The majority population of Chins are Christians and religious persecution is a major concern in Chinland. The following statement demonstrates how the Burmese military regime systematically carried out religious persecution up on the Chin peoples in Burma. Below is an excerpt from a statement made by Pu Zo Tum Hmung during the Baptist World Congress held in Melbourn, Australia in January 2000.

Human Rights Under the leadership of General Ne Win, the Burmese Army has ruled Burma for 38 years, sometimes in uniform and sometimes under the guise of civilian dress. Since 1988, when the Army brutally repressed nationwide democratic uprisings, there has been neither Constitution nor legislature in Burma. Held at gunpoint, the people must answer “yes” to the Army’s orders, regardless of truth or reality. Dictatorial rule has led to severe economic hardship and civil unrest in Burma. According to the United States Committee for Refugees based in Washington DC (1988 USCR World Refugee Survey) there are more than 215,000 refugees from Burma living in Thailand, India, Bangladesh, and Malaysia. Approximately one million refugees are internally displaced, a number that increases daily. These reports are telling of the human rights situation in Burma .Indeed, forced and unpaid labor are so widespread in Burma that in June1999 the International Labor Organization passed the following resolutions: “That Government of Myanmar should cease to benefit from any technical cooperation or assistance from the ILO,” [ILO Resolution 28-C (a)] and “That the Government of Myanmar should henceforth not receive any invitation to attend meetings, symposium and seminars organized by the ILO.” [ILO Resolution 28-C (b)]. Moreover, since 1989, the United Nations General Assembly has passed annual resolutions urging the Burmese Army to stop violating human rights. The resolutions have been to no avail.

Religious Freedom

There is no religious freedom in Burma. Because the military regime is Buddhist, religious persecution is directed primarily at the ethnic minority groups, such as Christians and Muslims. Out of a population of 48million people, only 4 percent are Christian, while more than 80 percent are Buddhist. In August 1999, the Roman Catholic Bishops of Myanmar and the Myanmar Council of Churches stated in their letter to the Military Regime head office in Rangoon the following concerns: “Christian mission work was not permitted in some states and townships, forbidding church worship services, arresting and persecuting believers, ministers forced to stop their work, Christians forced to abandon their beliefs and destroy crosses”. On September 9, 1999, the US Department of State, in accordance with the International Religious Freedom Act of 1998, released its first Annual Report on Religious Freedom. The report provides accurate documentation of the Burmese Army’s systematic violation of religious freedom in Burma. In addition, the State Department has designated Burma, along with China, Iran, Iraq, and Sudan, as one of five countries of particular concern for violations of religious freedom. On September 23, 1999, the Burmese military regime responded in typical fashion to the 1999 State Department Report, stating: “The 1999 Annual Report on International Religious Freedom issued by the Untied States Department of State is inaccurate and misleading.”(Embassy of the Union of Myanmar in Washington, DC). This statement is not true, as I will demonstrate on a case by casebasis:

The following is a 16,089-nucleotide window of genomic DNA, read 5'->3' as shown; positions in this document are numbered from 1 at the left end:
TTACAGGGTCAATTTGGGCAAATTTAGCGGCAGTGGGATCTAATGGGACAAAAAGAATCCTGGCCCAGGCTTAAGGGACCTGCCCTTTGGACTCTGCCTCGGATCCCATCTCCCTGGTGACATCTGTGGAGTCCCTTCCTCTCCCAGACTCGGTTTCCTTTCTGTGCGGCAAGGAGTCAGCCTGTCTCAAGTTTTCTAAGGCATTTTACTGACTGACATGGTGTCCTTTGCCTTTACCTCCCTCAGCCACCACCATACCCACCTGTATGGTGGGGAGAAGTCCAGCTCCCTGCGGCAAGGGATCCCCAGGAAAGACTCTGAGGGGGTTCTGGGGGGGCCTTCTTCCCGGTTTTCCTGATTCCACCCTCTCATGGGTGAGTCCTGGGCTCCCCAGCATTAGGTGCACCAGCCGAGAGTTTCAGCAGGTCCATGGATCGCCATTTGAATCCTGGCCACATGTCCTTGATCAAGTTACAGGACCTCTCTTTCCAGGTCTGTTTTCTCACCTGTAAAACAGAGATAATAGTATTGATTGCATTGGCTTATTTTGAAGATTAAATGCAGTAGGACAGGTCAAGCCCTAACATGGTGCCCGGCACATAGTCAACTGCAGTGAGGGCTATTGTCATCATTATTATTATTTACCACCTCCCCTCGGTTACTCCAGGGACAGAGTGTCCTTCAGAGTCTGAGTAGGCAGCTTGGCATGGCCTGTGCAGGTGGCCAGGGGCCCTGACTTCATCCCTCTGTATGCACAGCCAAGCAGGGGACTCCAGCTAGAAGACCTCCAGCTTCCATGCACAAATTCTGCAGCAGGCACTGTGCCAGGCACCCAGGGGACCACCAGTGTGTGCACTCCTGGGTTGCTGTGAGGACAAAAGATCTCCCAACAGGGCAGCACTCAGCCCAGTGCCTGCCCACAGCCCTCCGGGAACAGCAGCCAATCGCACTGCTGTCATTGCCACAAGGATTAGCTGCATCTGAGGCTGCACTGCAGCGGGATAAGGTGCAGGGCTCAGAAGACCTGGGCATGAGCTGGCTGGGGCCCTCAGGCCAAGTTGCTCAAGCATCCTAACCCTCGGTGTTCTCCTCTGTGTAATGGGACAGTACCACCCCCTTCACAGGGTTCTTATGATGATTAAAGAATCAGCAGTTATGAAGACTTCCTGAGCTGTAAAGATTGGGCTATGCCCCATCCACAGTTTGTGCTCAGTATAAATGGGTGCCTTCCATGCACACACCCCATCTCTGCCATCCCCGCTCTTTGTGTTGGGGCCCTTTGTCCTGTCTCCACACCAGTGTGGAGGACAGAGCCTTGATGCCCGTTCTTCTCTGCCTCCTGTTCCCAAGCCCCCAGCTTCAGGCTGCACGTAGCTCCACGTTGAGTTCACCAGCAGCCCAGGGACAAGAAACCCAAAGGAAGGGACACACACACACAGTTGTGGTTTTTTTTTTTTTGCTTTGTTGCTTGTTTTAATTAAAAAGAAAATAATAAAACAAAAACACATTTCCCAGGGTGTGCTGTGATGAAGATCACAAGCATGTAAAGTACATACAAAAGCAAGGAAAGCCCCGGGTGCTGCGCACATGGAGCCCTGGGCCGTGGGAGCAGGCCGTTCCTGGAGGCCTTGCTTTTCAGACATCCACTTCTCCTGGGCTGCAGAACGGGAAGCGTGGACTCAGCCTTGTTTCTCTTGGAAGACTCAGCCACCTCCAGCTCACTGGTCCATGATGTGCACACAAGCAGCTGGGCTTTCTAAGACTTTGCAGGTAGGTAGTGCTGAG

1) Freedom to Construct Churches

The military regime does not permit the construction of “churches” Rather, they must be built as “centers.” Yet even where the army grants permission to build a “center,” its future remains unsure. The Granite Factory in Yeik Htoo, 120 miles from Rangoon, is an exemplary story. There, Christian workers representing several different ethnic groups, including the Karen, Kachin, and Chin, received permission to build a center in June 1999.When the Center was all but complete, the Army ordered them to destroy the center. Similar incidents occurred in Haka, the capital of the Chin State, where the Baptist Churches in Haka constructed the Carson Memorial Hall in honor of the first missionary to Chinland one hundred years ago. Construction of the Hall was set to be complete before the date of the centennial, March15, 1999, and planned to display the works of the missionary and Chin cultural and historical records from the past 100 years. However, in early 1999,the Army ordered that construction of the churches is halted. As a result, the churches could not display our homage to the mission work during the centennial celebration. Unlike Christians and Muslims, Buddhists do not need permission from the Army to construct pagodas. Indeed, the regime’s Ministry of Religious Affairs has been providing funds for the construction of the International Theravada Buddhist Missionary University in Rangoon for the training of Buddhist clerics. This University opened in December 1998. In contrast, Christian and Muslim institutions were nationalized in 1964-65 and placed under control of the Army. There is no record of the Army ever having destroyed a Buddhist pagoda. On the contrary, the Army often forces Christians and Muslims to construct pagodas without pay. These examples are indicative of the fact that in Burma there is freedom to exercise religious beliefs if those beliefs are Buddhist, but not if they are Christian or Muslim.